New Wylfa will cost £14-17bn to build and won’t be ready until 2030s
A new Wylfa will cost between £14 and £17bn to build and won’t be up and running until the 2030s, the UK Government have been told.
Sources told the Times newspaper that the 2.3-gigawatt plant would take six years to build, on top of a lengthy planning and regulatory process, meaning that it would not be operational until the early years of the next decade.
Westinghouse and Bechtel, the reactor maker and engineering group, are hoping to win UK Government backing for their plan to build two reactors at Wylfa on Anglesey.
Their AP1000 reactor design has already completed initial safety approval for use in Britain.
However, Bechtel were hoping to secure £20m from the UK Government before being able to provide a full breakdown of the total costs of the project.
Ivan Baldwin, head of the UK civil nuclear market for Bechtel, told the Times that this taxpayer funding would enable the developer to “provide to the government an estimated project cost” and “to determine the optimum construction schedule at the site”.
Hitachi, of Japan, currently own the rights to the Wylfa site after giving up on their own plans to build a nuclear power plant there.
Boris Johnson has used his speech at the Welsh Conservative party conference last week to also announce that a new nuclear reactor will be coming to Trawsfynydd, Gwynedd.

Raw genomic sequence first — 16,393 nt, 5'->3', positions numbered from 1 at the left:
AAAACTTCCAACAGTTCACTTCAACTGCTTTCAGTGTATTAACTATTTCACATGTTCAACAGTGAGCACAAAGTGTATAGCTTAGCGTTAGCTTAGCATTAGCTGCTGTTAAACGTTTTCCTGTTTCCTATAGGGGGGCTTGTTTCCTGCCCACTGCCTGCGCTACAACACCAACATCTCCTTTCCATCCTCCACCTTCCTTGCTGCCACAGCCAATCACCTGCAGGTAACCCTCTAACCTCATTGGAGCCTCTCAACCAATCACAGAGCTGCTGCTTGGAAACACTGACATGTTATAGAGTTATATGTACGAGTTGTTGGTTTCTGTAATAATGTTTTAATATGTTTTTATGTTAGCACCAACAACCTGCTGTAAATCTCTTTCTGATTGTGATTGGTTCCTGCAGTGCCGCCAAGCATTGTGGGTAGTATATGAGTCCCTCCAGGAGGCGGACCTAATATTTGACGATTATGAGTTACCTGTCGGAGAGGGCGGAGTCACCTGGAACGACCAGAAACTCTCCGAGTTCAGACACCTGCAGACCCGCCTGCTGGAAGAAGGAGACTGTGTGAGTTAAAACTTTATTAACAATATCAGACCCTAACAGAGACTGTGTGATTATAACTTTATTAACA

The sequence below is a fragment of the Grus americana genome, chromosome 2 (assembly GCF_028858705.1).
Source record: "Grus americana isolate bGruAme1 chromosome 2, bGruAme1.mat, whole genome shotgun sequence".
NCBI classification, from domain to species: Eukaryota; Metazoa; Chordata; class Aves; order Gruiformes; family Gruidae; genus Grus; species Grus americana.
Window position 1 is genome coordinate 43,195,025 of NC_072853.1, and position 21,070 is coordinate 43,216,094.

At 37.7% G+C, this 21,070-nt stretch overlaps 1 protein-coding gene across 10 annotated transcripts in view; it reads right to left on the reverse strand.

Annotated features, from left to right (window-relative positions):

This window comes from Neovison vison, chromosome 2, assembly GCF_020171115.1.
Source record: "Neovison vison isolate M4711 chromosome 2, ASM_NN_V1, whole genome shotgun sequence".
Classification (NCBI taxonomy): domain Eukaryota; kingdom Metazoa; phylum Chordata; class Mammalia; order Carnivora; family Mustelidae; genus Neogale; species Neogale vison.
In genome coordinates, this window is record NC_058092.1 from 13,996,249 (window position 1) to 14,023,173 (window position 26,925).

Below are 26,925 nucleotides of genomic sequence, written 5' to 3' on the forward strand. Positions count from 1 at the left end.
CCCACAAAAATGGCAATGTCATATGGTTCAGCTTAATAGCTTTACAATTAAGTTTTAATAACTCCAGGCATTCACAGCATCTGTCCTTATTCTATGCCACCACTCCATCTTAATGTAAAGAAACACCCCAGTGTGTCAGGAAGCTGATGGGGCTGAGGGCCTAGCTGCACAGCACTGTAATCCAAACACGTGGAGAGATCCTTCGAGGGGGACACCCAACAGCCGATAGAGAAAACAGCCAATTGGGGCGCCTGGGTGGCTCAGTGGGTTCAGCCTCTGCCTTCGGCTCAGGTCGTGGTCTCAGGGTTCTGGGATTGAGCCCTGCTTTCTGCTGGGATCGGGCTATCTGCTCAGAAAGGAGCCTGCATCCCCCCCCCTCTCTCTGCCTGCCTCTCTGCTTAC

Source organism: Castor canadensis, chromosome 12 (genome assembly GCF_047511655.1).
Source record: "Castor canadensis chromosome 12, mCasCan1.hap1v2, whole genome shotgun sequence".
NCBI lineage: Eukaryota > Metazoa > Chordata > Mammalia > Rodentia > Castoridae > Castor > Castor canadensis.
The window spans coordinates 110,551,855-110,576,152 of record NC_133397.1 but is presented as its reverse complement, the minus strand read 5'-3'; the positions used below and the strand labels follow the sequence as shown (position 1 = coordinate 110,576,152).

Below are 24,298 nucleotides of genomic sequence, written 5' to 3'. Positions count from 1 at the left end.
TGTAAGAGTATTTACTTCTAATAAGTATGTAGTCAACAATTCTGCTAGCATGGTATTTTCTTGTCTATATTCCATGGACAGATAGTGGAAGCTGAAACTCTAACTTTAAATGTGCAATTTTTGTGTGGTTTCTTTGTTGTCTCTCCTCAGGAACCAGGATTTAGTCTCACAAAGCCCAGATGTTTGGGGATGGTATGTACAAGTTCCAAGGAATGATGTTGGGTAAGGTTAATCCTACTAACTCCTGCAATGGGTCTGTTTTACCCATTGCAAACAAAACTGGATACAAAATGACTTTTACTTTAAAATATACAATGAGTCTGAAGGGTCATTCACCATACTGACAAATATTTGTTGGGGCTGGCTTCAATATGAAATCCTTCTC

“Today I can tell you that we’re looking to build another small modular reactor on the site at Trawsfynydd,” he said, describing it as “fantastic news”.
Dylan Morgan from People Against Wylfa B (PAWB) responded to the announcement to say that Boris Johnson was just “shooting from the hip”.
“All his bluster about possible new nuclear reactors displays an astounding level of economic and environmental illiteracy,” he said.
“Firstly, where is the strong economy coming out of Covid and post Brexit? No nuclear companies will go it alone and invest heavily in building new nuclear reactors.
“As in the case of Rolls Royce and their modular reactor which isn’t small at all at 475 MW, bigger than the old Magnox reactors at Trawsfynydd, they want government public handouts for designing the reactors, more astronomic handouts financed through our already vastly inflated electricity bills to construct these radiotoxic monstrosities, and then even more handouts for an agreed price for electricity produced, and last but not at all least, the massive decommissioning costs over thousands of years of reactors and all the problems with storage of hazardous nuclear wastes.
“There is little wonder that no corporations have come forward in droves to get a nuclear renaissance much promised from the Blair/Brown era going.
“Labelling Wylfa and Trawsfynydd as possible new sites for this most dangerous, dirty, radiotoxic, health-threatening and expensive technology is an insult to the people of Wales.
“It is the totally wrong path to tread and it may be the case that Johnson will not be in office for too long to realise his madcap nuclear ambitions.”
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